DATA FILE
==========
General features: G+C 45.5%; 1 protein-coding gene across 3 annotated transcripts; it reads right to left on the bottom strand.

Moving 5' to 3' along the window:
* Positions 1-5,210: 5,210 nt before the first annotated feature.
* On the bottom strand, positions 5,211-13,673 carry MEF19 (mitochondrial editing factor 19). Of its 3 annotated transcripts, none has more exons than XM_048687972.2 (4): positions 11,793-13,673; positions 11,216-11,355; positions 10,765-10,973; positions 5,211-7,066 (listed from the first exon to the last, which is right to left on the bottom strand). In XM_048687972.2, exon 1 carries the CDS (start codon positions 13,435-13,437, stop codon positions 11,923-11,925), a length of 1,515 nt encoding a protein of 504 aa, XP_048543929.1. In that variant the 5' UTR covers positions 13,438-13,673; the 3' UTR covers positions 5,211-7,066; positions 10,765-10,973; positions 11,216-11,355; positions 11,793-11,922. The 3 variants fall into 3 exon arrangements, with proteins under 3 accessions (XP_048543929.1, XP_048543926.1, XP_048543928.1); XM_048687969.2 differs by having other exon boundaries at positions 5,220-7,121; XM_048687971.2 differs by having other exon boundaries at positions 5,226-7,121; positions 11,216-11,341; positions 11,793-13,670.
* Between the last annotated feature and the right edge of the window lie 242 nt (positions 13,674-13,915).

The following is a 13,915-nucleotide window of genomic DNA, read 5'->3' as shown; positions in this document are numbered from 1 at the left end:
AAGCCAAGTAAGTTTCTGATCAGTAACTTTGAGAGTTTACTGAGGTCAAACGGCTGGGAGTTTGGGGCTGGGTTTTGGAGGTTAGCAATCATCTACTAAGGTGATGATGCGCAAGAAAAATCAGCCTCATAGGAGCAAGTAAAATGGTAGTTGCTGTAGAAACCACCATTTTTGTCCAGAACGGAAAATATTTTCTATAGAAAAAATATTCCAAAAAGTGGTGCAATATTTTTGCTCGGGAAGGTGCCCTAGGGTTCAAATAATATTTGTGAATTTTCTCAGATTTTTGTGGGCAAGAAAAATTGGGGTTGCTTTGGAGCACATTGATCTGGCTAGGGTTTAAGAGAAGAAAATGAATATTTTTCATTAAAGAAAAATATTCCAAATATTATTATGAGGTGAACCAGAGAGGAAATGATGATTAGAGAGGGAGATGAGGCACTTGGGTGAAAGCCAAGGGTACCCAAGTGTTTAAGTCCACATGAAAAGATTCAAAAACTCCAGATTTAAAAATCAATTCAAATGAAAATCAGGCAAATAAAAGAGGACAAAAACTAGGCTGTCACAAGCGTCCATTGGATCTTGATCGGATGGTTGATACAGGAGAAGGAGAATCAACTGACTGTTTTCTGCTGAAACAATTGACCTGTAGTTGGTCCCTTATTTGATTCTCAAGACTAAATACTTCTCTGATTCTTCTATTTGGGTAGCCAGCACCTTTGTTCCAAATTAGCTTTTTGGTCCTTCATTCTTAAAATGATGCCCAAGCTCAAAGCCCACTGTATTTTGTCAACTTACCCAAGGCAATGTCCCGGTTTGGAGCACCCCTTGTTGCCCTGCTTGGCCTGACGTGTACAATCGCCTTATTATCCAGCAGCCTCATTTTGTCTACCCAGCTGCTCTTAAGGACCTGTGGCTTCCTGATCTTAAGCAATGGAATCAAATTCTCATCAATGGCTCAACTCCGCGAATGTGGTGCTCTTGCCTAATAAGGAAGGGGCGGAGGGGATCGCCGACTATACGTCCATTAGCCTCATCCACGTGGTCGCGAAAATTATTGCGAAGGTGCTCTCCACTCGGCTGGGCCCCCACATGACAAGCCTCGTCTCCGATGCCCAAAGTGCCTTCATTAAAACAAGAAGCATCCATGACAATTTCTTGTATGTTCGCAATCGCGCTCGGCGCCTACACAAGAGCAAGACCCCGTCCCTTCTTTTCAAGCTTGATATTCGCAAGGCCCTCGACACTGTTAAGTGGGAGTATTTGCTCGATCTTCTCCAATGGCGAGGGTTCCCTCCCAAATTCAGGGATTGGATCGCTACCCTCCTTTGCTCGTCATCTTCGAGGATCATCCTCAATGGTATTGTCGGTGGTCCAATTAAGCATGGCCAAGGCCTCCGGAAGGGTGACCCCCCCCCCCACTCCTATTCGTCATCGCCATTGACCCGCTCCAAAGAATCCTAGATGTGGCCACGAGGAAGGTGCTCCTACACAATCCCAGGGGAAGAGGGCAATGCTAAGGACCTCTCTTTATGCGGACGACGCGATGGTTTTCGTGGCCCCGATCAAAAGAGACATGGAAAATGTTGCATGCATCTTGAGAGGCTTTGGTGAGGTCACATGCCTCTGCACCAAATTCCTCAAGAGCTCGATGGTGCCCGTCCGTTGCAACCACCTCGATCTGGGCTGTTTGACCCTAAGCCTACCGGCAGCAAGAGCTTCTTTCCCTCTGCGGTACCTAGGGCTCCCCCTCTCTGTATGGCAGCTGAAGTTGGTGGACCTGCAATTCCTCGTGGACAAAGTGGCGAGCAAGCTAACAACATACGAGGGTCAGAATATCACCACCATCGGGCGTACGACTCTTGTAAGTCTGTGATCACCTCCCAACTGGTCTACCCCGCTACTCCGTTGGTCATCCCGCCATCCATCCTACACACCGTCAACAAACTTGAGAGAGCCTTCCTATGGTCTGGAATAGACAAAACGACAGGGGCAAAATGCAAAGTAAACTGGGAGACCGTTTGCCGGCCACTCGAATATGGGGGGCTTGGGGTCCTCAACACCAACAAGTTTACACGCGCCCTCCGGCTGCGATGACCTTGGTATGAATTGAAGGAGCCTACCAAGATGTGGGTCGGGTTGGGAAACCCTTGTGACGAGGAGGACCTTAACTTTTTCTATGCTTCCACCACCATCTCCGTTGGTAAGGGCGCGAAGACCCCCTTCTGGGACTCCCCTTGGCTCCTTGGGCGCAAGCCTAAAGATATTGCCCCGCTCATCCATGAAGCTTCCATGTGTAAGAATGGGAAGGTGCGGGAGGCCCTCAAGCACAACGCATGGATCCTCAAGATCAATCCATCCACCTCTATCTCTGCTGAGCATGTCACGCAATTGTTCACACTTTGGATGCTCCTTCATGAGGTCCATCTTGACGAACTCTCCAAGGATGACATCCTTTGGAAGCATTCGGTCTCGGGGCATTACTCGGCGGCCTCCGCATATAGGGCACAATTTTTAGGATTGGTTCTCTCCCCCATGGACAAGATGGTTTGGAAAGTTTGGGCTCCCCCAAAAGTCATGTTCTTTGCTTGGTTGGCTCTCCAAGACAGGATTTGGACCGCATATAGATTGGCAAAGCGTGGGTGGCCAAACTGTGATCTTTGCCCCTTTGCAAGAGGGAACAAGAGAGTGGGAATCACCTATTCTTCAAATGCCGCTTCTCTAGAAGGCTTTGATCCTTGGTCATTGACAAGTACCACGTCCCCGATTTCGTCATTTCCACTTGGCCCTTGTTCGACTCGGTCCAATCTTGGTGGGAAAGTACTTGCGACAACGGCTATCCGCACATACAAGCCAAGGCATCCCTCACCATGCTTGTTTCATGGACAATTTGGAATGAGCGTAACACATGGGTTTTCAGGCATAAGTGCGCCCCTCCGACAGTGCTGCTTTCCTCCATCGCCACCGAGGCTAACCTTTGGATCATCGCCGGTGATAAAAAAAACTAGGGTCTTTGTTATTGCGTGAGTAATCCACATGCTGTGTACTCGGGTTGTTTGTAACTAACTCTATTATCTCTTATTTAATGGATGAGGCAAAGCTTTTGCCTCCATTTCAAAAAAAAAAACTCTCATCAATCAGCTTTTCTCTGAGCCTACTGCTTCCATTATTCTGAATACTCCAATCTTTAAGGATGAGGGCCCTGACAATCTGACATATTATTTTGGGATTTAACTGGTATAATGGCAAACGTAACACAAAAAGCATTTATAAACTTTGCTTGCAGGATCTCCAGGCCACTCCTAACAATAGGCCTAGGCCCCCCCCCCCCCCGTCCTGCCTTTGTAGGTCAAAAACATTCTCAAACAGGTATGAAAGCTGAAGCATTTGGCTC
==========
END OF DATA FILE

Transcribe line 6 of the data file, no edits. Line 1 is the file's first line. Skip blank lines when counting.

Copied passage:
The following is a 13,915-nucleotide window of genomic DNA, read 5'->3' as shown; positions in this document are numbered from 1 at the left end: